• Gold extended a decline as the dollar strengthened ahead of US inflation data that could impact the Federal Reserve’s monetary tightening. The metal is close to unchanged this week after US gross domestic product grew faster than expected in the fourth quarter. The figures stoked hopes the Fed can engineer a soft landing for the world’s largest economy, avoiding the need for a rapid return to rate cuts later this year. The US central bank’s aggressive monetary tightening weighed on gold through most of 2022, though its recovered rapidly since early November on bets of a pivot in policy. Later on Friday traders will eye the personal consumption expenditure deflator — an inflation metric favored by the Fed — to see if price pressures are continuing to ease.
  • President Vladimir Putin demanded his government to come up with a plan for re-jigging Russia’s oil levies in a move to offset the effects from western energy sanctions on the nation’s budget revenues. Officials were asked to prepare suggestions for a new method of assessing prices of Russian crude oil and products by March 1. The monthly price assessments are used to determine the level of oil taxes. The updated approach should “minimize negative effects on the federal budget revenues” amid international sanctions, according to an order published on the Kremlin website. Russia’s federal budget deficit widened to a record in December amid plunging revenues from the oil and gas industry and growing spending on the invasion of Ukraine. The government has already started reducing or delaying non-war spending and is discussing higher taxes for some big companies to help cover the shortfall.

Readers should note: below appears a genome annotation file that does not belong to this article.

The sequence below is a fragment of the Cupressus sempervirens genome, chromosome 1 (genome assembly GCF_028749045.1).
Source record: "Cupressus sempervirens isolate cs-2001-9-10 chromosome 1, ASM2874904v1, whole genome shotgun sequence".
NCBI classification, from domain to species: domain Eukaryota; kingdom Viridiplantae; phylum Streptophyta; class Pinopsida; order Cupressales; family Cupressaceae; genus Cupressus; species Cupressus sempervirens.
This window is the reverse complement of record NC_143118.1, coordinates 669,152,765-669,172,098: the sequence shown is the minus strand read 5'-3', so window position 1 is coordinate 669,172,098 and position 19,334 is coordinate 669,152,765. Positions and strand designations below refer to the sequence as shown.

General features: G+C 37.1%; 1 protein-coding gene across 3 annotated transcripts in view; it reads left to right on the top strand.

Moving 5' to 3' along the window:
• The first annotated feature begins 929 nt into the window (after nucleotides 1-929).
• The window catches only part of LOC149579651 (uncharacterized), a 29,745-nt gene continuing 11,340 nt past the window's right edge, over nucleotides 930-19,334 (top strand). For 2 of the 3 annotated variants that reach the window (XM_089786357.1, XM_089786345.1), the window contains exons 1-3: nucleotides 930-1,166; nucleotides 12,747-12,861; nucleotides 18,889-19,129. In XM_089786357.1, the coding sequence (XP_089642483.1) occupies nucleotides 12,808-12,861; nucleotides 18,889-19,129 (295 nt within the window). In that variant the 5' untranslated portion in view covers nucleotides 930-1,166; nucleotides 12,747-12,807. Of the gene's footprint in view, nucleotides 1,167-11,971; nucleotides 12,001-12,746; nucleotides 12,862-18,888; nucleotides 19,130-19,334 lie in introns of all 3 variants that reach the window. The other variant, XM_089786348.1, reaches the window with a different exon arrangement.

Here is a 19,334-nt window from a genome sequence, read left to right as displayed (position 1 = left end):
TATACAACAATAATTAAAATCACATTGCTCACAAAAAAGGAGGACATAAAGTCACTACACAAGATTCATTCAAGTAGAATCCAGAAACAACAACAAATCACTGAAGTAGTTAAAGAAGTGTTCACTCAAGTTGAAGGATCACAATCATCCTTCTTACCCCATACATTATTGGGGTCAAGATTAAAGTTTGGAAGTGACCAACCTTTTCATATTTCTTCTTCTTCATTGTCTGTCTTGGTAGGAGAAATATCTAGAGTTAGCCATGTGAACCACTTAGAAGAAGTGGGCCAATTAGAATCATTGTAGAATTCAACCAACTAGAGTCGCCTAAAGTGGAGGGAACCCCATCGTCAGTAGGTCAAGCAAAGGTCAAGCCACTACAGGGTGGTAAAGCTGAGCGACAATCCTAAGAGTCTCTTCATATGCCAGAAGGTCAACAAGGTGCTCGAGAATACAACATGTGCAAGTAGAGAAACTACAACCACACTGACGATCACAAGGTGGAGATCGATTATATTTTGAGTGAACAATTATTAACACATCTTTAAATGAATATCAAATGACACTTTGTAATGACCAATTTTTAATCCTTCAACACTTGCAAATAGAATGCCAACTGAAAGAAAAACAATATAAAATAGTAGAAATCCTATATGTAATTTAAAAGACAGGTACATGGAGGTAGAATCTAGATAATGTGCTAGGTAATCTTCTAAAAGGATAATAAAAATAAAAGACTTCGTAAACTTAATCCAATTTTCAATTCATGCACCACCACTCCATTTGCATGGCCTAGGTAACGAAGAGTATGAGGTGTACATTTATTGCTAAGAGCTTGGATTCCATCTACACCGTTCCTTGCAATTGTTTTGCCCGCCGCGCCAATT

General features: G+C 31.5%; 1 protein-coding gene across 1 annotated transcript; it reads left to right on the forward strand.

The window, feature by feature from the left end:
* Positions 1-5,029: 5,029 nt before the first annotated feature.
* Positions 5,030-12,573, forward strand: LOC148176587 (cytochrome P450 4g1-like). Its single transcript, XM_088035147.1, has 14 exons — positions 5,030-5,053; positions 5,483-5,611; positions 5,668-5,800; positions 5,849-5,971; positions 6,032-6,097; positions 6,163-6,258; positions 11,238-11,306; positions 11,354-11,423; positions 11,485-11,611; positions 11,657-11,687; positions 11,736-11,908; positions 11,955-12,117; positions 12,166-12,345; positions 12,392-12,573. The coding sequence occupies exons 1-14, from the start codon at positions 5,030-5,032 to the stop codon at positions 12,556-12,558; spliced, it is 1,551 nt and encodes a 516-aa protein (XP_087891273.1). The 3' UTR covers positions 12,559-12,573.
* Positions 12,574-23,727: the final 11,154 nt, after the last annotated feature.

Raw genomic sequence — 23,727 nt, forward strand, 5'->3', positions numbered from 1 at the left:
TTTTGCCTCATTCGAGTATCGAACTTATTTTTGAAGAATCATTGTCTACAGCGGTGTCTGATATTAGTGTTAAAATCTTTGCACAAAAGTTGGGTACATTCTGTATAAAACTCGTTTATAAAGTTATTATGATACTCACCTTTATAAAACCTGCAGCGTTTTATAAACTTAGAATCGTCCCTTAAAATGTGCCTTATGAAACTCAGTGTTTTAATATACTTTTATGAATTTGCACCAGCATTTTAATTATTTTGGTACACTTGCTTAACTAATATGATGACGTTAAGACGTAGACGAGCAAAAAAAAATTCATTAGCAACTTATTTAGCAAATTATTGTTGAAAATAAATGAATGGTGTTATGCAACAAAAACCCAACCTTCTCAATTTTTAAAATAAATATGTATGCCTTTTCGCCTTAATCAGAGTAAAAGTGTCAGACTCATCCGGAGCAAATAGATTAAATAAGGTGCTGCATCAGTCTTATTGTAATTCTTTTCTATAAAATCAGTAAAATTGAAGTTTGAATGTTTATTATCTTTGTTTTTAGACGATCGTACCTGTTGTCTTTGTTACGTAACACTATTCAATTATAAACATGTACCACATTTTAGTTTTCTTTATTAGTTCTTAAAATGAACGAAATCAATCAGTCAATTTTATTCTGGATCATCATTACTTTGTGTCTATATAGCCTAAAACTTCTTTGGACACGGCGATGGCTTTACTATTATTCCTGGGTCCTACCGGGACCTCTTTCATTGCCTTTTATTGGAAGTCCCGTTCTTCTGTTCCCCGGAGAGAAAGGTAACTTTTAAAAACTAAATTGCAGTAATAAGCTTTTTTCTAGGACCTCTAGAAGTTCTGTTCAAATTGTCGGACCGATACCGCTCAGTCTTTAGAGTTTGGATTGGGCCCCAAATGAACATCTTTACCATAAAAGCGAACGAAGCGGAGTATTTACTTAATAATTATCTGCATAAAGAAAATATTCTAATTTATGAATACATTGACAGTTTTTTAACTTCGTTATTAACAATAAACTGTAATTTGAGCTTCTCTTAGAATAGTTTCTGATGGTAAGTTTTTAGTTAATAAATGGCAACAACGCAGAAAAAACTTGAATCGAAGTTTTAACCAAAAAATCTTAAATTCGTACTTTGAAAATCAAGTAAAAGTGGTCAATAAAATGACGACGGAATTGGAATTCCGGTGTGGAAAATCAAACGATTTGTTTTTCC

• Chevron Corp. pushed full-year profit to a record on the back of surging commodity prices and domestic oil production, generating unprecedented cash flow that will underpin a mammoth $75 billion share-buyback program. Adjusted 2022 earnings more than doubled to $36.5 billion from a year earlier while oil and natural gas output from the company’s US fields climbed almost 4% to the equivalent of 1.181 million barrels a day, Chevron said in a statement on Friday. The blockbuster profit report is likely to irk oil-industry critics in the White House and Congress already incensed by the second-largest US oil explorer’s announcement just days ago of plans to repurchase $75 billion of its own stock. The amount devoted to buybacks would be enough to buy Occidental Petroleum Corp. or almost any other domestic competitor.
  • American Express Co. said customer spending on its network climbed to a record last quarter, and the credit-card giant predicted that revenue and earnings for this year will surge well above what analysts expected. While total volume on AmEx’s network increased less than expected in the final three months of the year, the record number of new cardholders AmEx added in 2022 should help revenue climb as much as 17% in 2023, the company said. That’s higher than the 11% analysts in a Bloomberg survey were expecting. “Our performance demonstrates that our strategy is working, and our business is in an even stronger position today than before the pandemic,” Chief Executive Officer Stephen Squeri said in a statement Friday.
  • Bed Bath & Beyond Inc. edged closer to a bankruptcy filing on Thursday after the retailer said it had received a default notice from JPMorgan Chase & Co., its loan agent, and warned it didn’t have enough funds to make payments. Creditors are demanding immediate repayment of the company’s debt after it breached the terms of a credit line, according to a regulatory filing Thursday. Bed Bath & Beyond listed around $2.1 billion of obligations it owed as of November. Bed Bath & Beyond stock rose as much 4% in premarket trading in New York on Friday before falling back. Earlier on Thursday the shares closed down 22%, the biggest drop since Jan. 13.